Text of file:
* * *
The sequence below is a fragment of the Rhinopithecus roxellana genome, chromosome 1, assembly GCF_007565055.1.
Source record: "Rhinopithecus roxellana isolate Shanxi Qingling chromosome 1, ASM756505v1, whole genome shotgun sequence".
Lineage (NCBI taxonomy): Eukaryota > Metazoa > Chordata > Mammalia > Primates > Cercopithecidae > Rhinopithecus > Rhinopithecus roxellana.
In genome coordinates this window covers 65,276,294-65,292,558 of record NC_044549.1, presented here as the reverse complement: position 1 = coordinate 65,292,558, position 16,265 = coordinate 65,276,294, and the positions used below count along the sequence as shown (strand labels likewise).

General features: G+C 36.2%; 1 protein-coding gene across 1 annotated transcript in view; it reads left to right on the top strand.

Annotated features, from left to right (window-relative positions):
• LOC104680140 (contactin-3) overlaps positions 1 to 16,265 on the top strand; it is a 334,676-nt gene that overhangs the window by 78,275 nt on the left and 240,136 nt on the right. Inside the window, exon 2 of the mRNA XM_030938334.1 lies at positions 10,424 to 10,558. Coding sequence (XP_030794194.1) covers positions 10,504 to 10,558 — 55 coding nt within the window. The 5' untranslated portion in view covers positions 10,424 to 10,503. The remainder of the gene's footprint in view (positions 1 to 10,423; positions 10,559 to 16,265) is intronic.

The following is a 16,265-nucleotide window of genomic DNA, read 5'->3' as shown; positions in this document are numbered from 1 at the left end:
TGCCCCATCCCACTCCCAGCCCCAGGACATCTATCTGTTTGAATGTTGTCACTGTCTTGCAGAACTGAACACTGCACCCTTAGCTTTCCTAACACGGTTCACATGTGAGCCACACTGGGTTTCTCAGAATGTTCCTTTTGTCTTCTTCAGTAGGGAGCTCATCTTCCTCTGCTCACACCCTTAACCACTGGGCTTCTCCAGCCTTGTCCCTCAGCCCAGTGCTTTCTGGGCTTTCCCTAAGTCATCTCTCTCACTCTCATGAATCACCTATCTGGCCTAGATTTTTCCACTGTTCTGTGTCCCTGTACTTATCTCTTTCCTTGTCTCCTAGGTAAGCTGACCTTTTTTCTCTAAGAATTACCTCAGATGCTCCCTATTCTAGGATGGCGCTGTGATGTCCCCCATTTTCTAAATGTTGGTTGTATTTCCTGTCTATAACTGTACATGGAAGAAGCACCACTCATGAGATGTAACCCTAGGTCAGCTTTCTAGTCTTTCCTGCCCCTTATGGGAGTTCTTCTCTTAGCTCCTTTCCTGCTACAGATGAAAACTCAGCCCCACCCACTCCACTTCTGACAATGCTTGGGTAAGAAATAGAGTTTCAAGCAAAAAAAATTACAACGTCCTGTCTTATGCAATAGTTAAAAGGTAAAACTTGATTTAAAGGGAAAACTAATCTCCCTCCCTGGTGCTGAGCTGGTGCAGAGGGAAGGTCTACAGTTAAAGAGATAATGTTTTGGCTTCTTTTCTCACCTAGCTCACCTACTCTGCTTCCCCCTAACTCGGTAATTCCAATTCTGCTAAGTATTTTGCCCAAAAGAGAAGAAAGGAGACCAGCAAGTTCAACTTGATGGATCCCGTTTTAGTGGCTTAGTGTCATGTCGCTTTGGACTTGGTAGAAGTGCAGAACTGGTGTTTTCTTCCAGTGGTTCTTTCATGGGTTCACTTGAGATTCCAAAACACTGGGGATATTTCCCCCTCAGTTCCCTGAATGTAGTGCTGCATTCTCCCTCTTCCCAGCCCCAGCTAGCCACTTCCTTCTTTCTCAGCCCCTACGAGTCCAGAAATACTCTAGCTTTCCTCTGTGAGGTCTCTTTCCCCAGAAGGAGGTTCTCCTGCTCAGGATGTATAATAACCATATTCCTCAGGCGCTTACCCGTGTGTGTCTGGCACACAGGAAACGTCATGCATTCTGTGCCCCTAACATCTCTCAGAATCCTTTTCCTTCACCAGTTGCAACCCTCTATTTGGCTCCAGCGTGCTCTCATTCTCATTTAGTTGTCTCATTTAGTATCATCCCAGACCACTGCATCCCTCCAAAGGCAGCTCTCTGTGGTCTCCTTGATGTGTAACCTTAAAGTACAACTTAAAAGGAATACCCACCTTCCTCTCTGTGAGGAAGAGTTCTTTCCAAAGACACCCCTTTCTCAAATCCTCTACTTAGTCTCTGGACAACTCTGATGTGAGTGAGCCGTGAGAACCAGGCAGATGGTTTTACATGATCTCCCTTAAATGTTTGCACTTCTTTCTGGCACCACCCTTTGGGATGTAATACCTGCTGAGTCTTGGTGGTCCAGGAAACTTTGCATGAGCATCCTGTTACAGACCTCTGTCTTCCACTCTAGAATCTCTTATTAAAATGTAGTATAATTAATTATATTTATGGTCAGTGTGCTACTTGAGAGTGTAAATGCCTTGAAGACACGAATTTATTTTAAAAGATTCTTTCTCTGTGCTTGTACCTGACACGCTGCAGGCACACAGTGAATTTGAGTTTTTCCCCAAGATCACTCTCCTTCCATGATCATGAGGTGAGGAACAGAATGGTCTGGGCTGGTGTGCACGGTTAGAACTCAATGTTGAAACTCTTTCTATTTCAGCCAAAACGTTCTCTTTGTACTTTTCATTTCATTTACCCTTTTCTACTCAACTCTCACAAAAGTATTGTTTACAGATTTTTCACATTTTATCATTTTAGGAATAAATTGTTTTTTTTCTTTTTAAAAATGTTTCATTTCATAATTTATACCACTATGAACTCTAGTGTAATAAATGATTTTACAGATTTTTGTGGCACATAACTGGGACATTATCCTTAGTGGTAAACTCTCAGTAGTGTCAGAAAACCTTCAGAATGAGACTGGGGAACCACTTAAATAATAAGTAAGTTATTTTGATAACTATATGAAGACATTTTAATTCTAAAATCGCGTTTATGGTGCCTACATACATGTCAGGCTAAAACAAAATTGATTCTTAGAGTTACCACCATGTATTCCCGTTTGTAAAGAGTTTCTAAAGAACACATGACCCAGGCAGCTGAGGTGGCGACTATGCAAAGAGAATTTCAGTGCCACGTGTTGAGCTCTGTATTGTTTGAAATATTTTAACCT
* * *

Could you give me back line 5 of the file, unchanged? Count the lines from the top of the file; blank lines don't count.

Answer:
General features: G+C 36.2%; 1 protein-coding gene across 1 annotated transcript in view; it reads left to right on the top strand.